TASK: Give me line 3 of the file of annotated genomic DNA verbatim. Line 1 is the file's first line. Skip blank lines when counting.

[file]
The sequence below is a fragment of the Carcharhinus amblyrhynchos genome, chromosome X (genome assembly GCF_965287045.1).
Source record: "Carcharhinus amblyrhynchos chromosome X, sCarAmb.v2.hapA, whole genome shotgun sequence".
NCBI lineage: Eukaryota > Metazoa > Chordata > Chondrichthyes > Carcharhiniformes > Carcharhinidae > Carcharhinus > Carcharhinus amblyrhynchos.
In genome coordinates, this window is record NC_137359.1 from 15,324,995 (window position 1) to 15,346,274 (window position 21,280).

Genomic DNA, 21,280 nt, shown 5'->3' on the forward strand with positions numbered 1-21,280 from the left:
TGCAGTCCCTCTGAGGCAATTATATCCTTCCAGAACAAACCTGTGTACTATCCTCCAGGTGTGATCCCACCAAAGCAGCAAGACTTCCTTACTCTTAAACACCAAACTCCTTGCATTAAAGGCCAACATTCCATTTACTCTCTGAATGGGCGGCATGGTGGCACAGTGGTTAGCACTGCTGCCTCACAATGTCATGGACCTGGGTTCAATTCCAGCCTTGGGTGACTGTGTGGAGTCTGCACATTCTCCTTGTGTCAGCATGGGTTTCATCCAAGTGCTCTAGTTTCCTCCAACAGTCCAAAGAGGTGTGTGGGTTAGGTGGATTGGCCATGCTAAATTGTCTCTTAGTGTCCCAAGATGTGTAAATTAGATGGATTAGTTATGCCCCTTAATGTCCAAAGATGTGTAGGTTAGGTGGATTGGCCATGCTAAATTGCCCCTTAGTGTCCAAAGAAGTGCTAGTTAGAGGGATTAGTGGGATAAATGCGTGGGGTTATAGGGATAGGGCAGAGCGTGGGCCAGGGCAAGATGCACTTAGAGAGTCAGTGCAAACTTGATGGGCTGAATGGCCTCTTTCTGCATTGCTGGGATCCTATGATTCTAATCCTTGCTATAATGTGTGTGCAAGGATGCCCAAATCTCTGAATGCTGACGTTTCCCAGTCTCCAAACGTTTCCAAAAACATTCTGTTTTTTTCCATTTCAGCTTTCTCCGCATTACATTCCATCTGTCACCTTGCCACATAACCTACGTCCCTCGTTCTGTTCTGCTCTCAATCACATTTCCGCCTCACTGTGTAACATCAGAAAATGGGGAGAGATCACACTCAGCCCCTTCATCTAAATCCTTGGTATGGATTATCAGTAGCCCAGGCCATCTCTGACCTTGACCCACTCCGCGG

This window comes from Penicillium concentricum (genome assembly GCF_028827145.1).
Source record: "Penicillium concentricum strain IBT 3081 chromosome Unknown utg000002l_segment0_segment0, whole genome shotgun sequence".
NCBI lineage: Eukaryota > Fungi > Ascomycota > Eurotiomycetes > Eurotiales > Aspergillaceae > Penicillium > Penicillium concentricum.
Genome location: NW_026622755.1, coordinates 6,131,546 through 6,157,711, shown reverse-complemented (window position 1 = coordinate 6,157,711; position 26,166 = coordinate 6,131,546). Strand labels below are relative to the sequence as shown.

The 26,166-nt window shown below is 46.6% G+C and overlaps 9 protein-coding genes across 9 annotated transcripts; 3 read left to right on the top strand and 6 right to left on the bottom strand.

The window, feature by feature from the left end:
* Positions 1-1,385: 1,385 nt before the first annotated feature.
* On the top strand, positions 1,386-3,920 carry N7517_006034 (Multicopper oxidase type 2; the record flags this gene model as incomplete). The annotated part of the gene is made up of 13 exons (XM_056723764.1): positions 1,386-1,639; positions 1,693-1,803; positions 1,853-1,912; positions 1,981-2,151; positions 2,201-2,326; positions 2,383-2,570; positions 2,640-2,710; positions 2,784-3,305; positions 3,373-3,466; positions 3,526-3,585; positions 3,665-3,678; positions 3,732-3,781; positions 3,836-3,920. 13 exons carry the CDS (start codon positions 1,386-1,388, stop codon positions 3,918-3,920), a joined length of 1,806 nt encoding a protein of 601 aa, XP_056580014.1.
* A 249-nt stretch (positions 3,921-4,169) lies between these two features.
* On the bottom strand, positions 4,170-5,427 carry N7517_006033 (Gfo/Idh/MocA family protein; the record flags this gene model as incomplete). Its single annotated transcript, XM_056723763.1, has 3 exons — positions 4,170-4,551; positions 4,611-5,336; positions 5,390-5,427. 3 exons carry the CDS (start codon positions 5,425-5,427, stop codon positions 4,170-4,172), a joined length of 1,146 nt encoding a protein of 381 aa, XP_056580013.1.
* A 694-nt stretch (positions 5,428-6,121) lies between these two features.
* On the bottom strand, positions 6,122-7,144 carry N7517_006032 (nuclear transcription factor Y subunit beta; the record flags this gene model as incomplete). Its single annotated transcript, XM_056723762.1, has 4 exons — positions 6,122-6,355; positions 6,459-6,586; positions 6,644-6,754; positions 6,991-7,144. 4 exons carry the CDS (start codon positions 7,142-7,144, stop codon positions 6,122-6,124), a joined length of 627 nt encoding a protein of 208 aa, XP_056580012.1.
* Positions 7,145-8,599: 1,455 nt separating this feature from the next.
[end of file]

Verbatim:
NCBI lineage: Eukaryota > Metazoa > Chordata > Chondrichthyes > Carcharhiniformes > Carcharhinidae > Carcharhinus > Carcharhinus amblyrhynchos.